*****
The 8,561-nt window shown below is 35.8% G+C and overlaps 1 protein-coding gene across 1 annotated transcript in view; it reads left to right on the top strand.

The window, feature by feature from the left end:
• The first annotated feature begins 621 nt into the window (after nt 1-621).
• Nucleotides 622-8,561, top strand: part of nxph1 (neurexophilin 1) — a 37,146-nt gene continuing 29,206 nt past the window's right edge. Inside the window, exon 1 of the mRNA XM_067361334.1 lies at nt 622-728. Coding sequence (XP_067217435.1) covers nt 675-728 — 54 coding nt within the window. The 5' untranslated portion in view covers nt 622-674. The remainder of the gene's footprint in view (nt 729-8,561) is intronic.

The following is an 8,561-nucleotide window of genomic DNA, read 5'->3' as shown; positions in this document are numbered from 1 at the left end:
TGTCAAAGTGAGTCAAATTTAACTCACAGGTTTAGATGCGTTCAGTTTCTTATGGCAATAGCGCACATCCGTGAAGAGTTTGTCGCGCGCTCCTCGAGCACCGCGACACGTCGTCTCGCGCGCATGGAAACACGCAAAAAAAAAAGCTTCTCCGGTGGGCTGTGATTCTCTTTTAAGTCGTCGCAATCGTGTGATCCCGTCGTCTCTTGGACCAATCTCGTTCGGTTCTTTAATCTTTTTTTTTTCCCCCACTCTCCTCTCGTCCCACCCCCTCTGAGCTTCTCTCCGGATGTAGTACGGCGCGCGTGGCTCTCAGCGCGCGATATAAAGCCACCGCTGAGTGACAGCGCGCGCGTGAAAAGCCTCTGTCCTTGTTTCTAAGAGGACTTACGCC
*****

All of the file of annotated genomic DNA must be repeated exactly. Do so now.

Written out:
The 8,561-nt window shown below is 35.8% G+C and overlaps 1 protein-coding gene across 1 annotated transcript in view; it reads left to right on the top strand.

The window, feature by feature from the left end:
• The first annotated feature begins 621 nt into the window (after nt 1-621).
• Nucleotides 622-8,561, top strand: part of nxph1 (neurexophilin 1) — a 37,146-nt gene continuing 29,206 nt past the window's right edge. Inside the window, exon 1 of the mRNA XM_067361334.1 lies at nt 622-728. Coding sequence (XP_067217435.1) covers nt 675-728 — 54 coding nt within the window. The 5' untranslated portion in view covers nt 622-674. The remainder of the gene's footprint in view (nt 729-8,561) is intronic.

The following is an 8,561-nucleotide window of genomic DNA, read 5'->3' as shown; positions in this document are numbered from 1 at the left end:
TGTCAAAGTGAGTCAAATTTAACTCACAGGTTTAGATGCGTTCAGTTTCTTATGGCAATAGCGCACATCCGTGAAGAGTTTGTCGCGCGCTCCTCGAGCACCGCGACACGTCGTCTCGCGCGCATGGAAACACGCAAAAAAAAAAGCTTCTCCGGTGGGCTGTGATTCTCTTTTAAGTCGTCGCAATCGTGTGATCCCGTCGTCTCTTGGACCAATCTCGTTCGGTTCTTTAATCTTTTTTTTTTCCCCCACTCTCCTCTCGTCCCACCCCCTCTGAGCTTCTCTCCGGATGTAGTACGGCGCGCGTGGCTCTCAGCGCGCGATATAAAGCCACCGCTGAGTGACAGCGCGCGCGTGAAAAGCCTCTGTCCTTGTTTCTAAGAGGACTTACGCC